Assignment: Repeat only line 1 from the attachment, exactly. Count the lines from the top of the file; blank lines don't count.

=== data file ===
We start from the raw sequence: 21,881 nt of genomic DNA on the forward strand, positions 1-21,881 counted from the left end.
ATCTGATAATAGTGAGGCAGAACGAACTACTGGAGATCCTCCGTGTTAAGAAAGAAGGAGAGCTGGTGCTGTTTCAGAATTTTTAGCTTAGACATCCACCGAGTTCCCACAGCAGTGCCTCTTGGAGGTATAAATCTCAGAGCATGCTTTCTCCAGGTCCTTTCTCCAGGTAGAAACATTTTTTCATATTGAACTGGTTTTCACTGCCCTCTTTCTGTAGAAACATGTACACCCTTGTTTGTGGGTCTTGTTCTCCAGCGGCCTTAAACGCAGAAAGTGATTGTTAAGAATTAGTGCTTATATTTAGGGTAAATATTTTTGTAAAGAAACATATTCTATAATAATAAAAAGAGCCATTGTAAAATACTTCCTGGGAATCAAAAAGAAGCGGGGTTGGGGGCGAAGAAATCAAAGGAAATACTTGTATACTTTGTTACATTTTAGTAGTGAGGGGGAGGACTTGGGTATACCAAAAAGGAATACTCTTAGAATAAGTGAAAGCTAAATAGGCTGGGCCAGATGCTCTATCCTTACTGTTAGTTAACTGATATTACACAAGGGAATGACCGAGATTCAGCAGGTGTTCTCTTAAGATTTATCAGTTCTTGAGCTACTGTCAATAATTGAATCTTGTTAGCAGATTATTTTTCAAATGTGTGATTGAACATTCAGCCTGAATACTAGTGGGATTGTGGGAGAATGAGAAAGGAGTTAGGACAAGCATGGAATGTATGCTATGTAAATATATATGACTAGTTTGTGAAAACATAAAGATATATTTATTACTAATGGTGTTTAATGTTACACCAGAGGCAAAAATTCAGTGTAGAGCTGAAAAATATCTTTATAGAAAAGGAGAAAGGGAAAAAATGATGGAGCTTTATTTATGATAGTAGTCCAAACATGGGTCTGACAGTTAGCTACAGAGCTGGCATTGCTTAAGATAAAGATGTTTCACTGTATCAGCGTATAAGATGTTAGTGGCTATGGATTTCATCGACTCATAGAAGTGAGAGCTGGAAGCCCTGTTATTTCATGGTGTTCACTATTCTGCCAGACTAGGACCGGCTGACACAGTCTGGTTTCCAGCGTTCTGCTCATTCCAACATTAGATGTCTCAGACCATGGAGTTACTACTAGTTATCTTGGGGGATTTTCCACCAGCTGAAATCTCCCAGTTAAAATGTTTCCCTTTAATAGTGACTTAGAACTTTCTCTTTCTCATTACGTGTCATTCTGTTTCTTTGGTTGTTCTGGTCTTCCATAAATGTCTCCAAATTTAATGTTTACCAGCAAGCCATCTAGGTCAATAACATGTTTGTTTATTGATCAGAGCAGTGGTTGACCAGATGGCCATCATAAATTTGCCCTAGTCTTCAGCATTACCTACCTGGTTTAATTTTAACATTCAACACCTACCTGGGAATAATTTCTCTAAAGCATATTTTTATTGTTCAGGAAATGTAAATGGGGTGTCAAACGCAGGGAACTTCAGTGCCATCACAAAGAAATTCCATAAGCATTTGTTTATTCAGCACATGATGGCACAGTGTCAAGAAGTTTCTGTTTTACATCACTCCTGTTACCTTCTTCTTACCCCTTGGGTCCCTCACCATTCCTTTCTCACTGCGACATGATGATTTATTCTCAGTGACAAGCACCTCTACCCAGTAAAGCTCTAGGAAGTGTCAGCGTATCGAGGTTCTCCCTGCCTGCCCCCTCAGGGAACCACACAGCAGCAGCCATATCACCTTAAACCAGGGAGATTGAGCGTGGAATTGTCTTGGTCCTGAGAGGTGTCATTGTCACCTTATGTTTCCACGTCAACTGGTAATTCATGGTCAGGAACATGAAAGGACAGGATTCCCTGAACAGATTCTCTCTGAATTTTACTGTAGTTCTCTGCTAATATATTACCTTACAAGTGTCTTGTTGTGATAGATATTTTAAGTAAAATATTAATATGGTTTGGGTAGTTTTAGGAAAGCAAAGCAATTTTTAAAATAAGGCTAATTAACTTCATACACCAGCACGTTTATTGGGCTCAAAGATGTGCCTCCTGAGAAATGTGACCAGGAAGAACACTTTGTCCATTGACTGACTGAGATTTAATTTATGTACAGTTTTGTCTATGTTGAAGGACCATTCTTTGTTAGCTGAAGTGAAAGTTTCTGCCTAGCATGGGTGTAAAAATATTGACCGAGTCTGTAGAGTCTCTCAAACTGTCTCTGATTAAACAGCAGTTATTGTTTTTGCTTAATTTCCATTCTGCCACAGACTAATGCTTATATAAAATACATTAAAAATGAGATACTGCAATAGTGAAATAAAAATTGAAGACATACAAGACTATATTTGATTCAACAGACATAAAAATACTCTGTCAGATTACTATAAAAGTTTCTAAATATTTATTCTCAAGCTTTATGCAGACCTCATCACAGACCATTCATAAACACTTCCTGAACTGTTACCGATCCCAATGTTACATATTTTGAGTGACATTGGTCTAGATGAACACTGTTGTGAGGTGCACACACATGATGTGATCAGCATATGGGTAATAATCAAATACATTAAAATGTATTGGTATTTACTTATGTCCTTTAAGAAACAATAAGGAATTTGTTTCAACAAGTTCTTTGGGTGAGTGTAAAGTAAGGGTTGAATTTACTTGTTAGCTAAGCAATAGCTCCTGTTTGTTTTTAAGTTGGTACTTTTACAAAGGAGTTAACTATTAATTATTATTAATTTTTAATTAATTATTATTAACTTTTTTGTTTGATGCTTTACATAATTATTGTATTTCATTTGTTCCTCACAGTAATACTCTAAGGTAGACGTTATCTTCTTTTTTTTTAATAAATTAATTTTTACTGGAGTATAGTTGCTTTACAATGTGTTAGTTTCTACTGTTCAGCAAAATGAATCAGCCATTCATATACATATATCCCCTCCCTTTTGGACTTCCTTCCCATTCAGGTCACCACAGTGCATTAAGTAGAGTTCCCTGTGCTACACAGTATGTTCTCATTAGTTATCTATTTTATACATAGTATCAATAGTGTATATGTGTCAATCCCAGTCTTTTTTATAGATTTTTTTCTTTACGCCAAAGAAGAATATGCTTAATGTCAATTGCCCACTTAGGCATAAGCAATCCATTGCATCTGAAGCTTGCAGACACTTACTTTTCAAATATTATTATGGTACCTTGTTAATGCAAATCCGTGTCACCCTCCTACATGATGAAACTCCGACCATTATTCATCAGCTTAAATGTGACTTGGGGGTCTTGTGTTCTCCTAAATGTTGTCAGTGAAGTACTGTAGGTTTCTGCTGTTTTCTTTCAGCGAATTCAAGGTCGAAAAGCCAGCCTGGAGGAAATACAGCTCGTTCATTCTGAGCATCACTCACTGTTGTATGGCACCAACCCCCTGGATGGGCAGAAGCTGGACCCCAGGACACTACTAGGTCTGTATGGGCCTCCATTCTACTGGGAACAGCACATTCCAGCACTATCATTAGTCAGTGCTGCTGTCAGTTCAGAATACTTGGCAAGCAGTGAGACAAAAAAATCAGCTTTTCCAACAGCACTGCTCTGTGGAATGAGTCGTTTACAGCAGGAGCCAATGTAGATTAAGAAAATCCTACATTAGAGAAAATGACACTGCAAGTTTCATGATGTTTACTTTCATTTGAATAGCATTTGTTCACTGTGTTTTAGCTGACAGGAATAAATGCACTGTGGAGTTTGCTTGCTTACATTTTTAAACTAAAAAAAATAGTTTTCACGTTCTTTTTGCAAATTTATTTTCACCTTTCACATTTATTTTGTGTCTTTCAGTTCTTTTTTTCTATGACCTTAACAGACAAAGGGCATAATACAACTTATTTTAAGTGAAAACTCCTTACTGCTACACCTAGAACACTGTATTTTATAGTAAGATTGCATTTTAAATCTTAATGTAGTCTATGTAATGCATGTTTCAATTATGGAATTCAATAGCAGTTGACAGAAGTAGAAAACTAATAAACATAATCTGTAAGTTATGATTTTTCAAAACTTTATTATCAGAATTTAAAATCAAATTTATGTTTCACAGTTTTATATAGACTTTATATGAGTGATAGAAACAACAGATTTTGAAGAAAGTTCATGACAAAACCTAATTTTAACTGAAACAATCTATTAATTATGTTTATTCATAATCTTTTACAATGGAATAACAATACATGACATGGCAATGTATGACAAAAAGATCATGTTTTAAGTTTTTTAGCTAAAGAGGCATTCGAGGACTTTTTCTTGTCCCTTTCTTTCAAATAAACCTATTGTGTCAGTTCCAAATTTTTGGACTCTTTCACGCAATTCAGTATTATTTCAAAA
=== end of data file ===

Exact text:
We start from the raw sequence: 21,881 nt of genomic DNA on the forward strand, positions 1-21,881 counted from the left end.